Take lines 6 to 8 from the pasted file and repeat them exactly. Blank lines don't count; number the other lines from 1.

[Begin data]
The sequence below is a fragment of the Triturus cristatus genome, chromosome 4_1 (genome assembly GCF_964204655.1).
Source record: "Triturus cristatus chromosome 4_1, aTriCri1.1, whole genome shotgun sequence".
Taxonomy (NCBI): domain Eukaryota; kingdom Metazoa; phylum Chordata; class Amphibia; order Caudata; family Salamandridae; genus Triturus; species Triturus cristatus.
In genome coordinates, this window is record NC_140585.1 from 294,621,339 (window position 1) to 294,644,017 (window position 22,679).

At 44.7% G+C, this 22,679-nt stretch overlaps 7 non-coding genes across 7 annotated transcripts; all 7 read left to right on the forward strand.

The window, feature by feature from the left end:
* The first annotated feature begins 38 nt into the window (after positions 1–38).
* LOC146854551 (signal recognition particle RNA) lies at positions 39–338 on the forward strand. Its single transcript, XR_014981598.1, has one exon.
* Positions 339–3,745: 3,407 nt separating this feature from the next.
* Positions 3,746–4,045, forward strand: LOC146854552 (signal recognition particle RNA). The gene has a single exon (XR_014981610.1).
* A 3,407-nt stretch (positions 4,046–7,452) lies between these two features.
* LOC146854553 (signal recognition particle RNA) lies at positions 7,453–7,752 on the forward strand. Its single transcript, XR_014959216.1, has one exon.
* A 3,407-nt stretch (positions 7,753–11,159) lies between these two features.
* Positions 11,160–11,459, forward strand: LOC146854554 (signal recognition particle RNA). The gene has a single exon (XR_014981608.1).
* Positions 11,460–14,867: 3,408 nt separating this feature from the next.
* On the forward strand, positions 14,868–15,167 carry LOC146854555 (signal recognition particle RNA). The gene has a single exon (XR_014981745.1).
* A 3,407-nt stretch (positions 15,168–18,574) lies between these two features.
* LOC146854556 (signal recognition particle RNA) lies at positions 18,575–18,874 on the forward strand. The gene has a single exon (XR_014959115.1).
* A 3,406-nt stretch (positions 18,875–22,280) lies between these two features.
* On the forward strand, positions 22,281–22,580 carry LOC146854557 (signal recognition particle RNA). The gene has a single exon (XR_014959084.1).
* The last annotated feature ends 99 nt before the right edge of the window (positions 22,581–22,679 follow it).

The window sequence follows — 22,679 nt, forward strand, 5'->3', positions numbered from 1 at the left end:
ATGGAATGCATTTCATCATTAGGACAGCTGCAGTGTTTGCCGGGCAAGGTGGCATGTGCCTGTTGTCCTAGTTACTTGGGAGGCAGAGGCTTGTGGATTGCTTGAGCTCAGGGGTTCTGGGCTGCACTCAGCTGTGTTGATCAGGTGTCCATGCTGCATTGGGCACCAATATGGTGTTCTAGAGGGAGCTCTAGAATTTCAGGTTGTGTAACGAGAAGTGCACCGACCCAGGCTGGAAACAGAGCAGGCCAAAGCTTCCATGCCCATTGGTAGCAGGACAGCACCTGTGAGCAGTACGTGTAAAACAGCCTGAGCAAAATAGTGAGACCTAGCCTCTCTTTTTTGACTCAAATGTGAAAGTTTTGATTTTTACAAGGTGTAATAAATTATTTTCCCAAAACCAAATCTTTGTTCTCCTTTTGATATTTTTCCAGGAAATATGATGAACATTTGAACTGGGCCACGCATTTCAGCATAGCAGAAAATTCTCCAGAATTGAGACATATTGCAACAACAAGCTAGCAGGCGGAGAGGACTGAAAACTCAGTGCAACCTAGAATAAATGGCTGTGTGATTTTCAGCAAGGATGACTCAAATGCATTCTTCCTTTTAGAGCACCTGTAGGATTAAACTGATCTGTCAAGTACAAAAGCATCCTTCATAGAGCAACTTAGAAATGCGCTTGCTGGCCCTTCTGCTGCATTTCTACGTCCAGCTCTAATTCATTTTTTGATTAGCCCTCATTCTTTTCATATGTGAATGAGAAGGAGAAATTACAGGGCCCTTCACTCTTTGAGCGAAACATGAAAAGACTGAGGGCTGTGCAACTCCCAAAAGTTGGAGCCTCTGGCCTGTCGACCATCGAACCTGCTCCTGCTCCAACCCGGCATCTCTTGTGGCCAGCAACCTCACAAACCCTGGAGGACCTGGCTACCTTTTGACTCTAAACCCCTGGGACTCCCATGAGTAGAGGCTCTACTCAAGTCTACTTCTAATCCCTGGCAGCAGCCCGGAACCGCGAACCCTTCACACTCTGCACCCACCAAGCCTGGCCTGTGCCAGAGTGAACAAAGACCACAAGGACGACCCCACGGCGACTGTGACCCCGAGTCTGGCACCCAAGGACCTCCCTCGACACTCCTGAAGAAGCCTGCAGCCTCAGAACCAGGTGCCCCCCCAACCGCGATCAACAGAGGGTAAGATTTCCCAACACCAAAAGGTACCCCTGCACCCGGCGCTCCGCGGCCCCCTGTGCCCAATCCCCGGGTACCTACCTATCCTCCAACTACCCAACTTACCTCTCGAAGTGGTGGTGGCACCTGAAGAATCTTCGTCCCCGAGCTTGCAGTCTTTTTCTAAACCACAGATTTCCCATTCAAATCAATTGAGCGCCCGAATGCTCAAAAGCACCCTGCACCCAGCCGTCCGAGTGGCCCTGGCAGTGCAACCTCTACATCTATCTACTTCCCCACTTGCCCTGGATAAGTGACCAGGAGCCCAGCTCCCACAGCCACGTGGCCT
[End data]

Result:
The window, feature by feature from the left end:
* The first annotated feature begins 38 nt into the window (after positions 1–38).
* LOC146854551 (signal recognition particle RNA) lies at positions 39–338 on the forward strand. Its single transcript, XR_014981598.1, has one exon.